Perhaps one of the surest measures of the value of a society is in how it treats those in need, and surely there can be none more deserving of our help than those who have fought and sacrificed their personal safety on our behalf. To that end, and for the second year in a row, Blue Chip Hotel and Casino sponsored their 'Breaking Down the Barriers - Salute to Our Veterans' event to raise money to help veterans in need and those suffering from Post Traumatic Stress Disorder.
Jack Elia, Assistant General Manager at Blue Chip Casino, feels strongly about helping our veterans.
“This is our second year of doing something to help our veterans,” said Elia. “Boyd Gaming and Blue Chip Casino believe in giving back to the community, and this is one way we are doing just that. We have started a veteran’s event, and all of the proceeds from this event go towards helping several local agencies that focus on helping veterans living with PTSD.”
Some of the local agencies benefiting from the day’s event include Housing Opportunities, part of the Hoosier Homestead Initiative, which helps veterans to find affordable housing, and Porter Starke Services, which offers therapeutic services to help veterans cope with the effects of PTSD. Funds also go to help benefit groups such as Mission 22, the La Porte County Veterans Treatment Court, Empowering Patriots (which takes shelter dogs and trains them as service animals to help calm PTSD symptoms), Combat BikeSaver (a group of veterans that builds motorcycles which are then donated to other veterans), and Guardian Riders, a local motorcycle group that specializes in organizing events to raise funds to help veterans and their families in times of need.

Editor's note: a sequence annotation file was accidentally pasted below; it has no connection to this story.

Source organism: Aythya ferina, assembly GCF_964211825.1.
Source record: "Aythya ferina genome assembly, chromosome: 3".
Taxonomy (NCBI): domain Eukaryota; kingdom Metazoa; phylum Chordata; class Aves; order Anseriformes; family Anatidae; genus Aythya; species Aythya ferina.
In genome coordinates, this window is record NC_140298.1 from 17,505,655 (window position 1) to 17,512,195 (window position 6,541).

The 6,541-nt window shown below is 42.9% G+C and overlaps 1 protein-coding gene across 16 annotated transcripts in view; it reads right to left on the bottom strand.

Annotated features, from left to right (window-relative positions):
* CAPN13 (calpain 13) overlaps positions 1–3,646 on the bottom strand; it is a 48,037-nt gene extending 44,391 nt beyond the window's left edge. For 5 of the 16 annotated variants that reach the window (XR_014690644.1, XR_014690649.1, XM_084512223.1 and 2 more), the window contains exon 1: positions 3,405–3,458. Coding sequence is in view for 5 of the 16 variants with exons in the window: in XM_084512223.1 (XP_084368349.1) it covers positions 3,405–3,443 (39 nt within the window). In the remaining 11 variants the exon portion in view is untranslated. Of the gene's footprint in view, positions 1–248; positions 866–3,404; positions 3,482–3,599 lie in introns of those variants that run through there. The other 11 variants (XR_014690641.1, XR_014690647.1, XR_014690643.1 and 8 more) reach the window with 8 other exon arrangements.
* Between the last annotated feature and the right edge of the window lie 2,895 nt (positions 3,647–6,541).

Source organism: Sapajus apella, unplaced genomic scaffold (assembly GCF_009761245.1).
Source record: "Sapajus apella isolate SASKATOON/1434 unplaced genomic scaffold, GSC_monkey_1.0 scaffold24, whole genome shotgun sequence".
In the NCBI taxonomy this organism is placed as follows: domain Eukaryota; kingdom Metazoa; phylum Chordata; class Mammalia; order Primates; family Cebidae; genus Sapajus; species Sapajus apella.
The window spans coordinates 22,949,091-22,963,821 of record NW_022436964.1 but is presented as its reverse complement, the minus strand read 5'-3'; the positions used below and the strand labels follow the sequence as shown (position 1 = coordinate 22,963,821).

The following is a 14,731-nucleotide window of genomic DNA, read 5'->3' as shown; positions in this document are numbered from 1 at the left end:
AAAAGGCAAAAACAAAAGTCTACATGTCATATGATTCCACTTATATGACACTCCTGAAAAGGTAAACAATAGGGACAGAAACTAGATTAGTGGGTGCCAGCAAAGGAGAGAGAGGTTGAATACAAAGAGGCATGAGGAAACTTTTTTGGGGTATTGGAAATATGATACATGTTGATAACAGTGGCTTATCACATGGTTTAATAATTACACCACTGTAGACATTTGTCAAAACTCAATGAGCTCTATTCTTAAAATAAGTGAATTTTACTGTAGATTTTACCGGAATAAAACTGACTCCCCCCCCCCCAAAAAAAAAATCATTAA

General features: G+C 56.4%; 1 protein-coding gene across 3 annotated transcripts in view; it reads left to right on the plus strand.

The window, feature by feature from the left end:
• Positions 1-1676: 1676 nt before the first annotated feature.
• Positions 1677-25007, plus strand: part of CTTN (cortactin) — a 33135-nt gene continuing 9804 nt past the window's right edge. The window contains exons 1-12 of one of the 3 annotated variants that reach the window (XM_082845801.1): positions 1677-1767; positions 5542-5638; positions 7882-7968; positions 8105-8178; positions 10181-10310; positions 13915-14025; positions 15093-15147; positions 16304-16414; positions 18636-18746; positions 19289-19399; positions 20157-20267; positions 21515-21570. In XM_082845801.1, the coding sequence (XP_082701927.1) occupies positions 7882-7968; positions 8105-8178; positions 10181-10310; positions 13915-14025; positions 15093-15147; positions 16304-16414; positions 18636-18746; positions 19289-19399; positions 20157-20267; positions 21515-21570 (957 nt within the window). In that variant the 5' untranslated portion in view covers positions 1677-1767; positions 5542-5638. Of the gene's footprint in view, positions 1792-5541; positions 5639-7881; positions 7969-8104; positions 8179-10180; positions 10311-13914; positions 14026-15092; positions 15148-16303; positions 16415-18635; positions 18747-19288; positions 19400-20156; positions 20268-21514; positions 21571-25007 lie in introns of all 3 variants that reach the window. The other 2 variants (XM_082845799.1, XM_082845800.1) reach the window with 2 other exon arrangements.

Elia said that last year’s event raised $35,000 to help veterans, and this year he hopes to match or surpass that amount. Funds are raised through ticket sales for the dinner and motorcycle ride, as well as through donations from local sponsors, including NITCO, NIPSCO and several other local and corporate sponsors.
The event kicked off with a police-escorted motorcycle ride through Michigan City, which paused for a brief service at the memorial for PFC Daniel D. Bruce in Washington Park before returning to the casino, where a vendor fair had been set up, the proceeds of which also went to benefit veterans.
Following the vendor fair was a dinner, with all food donated by Blue Chip Casino, after which representatives from local agencies that work with veterans took the podium to address the crowd of people who participated in the activities.
The event was capped off with a speech from keynote speaker Bryan Adams, Army veteran and Purple Heart recipient, who spoke about his personal experiences dealing with PTSD, as well as his service in Iraq, an environment he describes as being “filled with nothing but testosterone and anger.”
“This event is all about raising awareness for PTSD, and that’s something that I have a lot of experience with personally and something that I speak about publicly,” said Adams, a New Jersey native who served in the US Army from 2002-2005 and was deployed to Iraq in 2004. “It’s a great opportunity to work to de-stigmatize it. PTSD is a huge issue here in the United States. We have a lot of veterans coming back, and they’re dealing with this and it affects their lives and families. It’s something that we as a nation really need to address.”
Adams works with an organization called Active Minds, which works toward eliminating mental health stigmas.
“We have a team of speakers that I’m a part of. We travel around the country and give presentations where we use our personal stories to try to effect personal change,” said Adams.
Among the participants in the day’s events was Jesse Cooper, a member of the Guardian Riders.
“We work all year long to help veterans who are in need and those who are less fortunate. We were here last year, and we feel that this is a terrific and worthy cause. We’re proud to be back here this year, and hope that we can continue to come back year after year,” said Cooper.
If you’re a veteran in need of help, or if you know a veteran who needs someone to talk to, reach out.
They gave so much for us - it’s the least we can do for them.
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